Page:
After her team's elimination, Yoo gushed about what a great partner Choe had been, even in those few days that they were together, and said she wished she'd had more time together.
"It would have been better if we'd been able to work together longer," she said. "We certainly could have used more time to get to know each other more and figure out our strengths and weaknesses."
Kim Taek-soo, the men's head coach, said developing table tennis exchanges into a regular program could help both countries.
"This shouldn't just be a one-time thing," Kim said. "Even when we're not competing in tournaments, we could cross the border to train with them, and they can come down here to train with us."
Hyun Jung-hwa, who played on that women's team 27 years ago, offered that the two Koreas should take a long view toward the 2020 world championships, which will be hosted by the South Korean city of Busan.
During the Korea Open, ITTF President Thomas Weikert said the global governing body had "long-term plans" for the unified Korean team, with an eye on bringing the two together again at the 2020 worlds.
"I hope we can start expanding our table tennis exchange right away," Hyun said. "We could hold home-and-away matches in Seoul and Pyongyang, and spend more time training together. This will help increase interest in table tennis and help the 2002 world championships as well."
Ryu Seung-min, the 2004 Olympic men's singles champion and an IOC member, said the two Koreas and the ITTF all understand the importance of extending the legacy of pan-Korean efforts in table tennis.
"We all agreed that fielding joint Korean teams shouldn't be a temporary show," Ryu said. "We believe that both Koreas should try to improve through continued exchanges."
An official with the Korea Table Tennis Association (KTTA) said the South Korean body will seek to invite North Korean players well ahead of next year's Korea Open, so that players on unified Korean doubles teams will have extra time to prepare but added, "Nothing specific is set in stone."
Time is at a premium for women's basketball at the Asian Games too. Three North Korean players to join nine South Koreans -- center Ro Suk-yong, guard Jang Mi-gyong and guard Kim Hye-yon -- were on July 17, about a month before the Asian Games. But they only arrived in South Korea last Sunday and didn't even get to train with the South Koreans right away. South Korea was in Taiwan for a tournament and returned home Monday. They were scheduled to resume training later Wednesday, 17 days before the opening of the Asian Games.
At least these players are a bit familiar with one another already, as they played with and against each other in two friendly games in Pyongyang in early July. But playing in feel-good games with nothing at stake is one thing, while competing on the same team with a gold medal on the line -- South Korea is the defending Asiad champion in women's basketball -- is quite another.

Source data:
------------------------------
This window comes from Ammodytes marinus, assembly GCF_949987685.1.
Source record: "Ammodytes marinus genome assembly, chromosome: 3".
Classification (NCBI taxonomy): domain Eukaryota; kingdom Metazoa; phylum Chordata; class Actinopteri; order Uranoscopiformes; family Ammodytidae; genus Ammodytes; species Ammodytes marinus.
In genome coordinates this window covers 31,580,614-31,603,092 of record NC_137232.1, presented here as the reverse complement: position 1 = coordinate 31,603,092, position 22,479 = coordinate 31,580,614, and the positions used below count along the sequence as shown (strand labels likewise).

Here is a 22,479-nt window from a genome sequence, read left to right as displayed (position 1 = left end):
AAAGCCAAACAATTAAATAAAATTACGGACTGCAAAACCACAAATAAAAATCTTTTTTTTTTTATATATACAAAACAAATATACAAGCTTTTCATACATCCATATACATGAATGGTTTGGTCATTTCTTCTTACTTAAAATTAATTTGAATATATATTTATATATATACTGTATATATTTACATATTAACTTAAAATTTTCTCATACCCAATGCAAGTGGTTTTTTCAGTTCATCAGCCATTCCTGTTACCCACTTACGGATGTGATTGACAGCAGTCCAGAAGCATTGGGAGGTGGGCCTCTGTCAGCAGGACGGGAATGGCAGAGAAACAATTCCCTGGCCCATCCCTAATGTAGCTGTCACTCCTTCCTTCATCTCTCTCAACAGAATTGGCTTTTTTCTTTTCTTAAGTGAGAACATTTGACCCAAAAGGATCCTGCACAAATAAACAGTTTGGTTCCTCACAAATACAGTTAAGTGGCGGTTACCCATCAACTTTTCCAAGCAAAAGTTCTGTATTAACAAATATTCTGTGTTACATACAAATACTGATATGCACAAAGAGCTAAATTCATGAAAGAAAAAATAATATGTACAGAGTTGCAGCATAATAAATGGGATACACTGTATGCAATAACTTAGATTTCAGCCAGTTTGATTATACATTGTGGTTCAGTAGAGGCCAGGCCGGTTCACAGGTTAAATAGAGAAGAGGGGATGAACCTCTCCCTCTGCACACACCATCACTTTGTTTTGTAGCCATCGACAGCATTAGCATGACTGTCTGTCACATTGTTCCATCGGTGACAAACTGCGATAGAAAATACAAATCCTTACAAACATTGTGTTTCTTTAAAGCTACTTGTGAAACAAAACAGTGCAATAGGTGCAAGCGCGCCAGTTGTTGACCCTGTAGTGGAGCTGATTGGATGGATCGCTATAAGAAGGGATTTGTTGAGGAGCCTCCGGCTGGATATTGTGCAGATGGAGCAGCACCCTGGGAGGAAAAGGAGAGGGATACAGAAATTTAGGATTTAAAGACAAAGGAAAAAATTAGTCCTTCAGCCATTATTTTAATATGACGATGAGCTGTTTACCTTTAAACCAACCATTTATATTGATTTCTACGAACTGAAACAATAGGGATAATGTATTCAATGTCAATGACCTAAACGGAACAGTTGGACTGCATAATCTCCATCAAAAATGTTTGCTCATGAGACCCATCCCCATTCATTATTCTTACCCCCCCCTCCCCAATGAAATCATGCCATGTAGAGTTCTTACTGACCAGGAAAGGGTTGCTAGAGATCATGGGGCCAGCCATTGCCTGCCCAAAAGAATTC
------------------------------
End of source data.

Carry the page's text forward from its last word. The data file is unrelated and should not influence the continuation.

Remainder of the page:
Basketball players engage in constant communication with one another on the floor during a typical game. And the reason that the Korean players could use more time to train together isn't so much physical or technical. They just need to figure out how to understand each other better because they're used to different sets of basketball lingo.
During the PyeongChang Olympics, the South Korean coaching staff in women's hockey compiled a dictionary-like list of English hockey lingo with the Korean definition next to each word. The women's hoops team could use one too. South Koreans are accustomed to English terms for words like shooting, passing, rebounding, blocks and screens, but North Koreans are used to their own vocabulary. There will be moments when North Koreans will need some interpretation help when South Korean coaches draw up plays.
South Korean captain Lim Yung-hui said while she and her teammates have a better understanding of North Korean players after their friendlies, communication presents a whole different challenge.
"When we played in Pyongyang, there were a few things they said that we didn't understand, and they didn't get some things that we said," Lim said. "In basketball, communication between teammates is crucial. We'll need to facilitate our on-court communication, but I don't think we'll have enough time for that."
Assistant coach Ha Sook-rye, though, chose to look on the bright side, saying the North Korean players will bring plenty of skills to the table.
"I think our teams have been combined with a big picture in mind, so that both programs could improve," Ha said. "I saw a few skilled North Korean players (in Pyongyang). If we can build a strong chemistry, we should enjoy some good results."
It's never an ideal situation to ask athletes to play together with people that they've never previously met -- let alone competed with -- and do so at the last minute. If South Korean athletes are just forced into playing with North Koreans, the risk is that it may reduce competitions into mere political or diplomatic spectacles. The argument that this can still achieve the always-difficult-to-define "greater good" may well fall flat.
At the end of the day, peace or politics aside, athletes will want to win. The least the government and other officials involved can do is to put them in a position where they can accomplish just that -- and also give them time to make it work.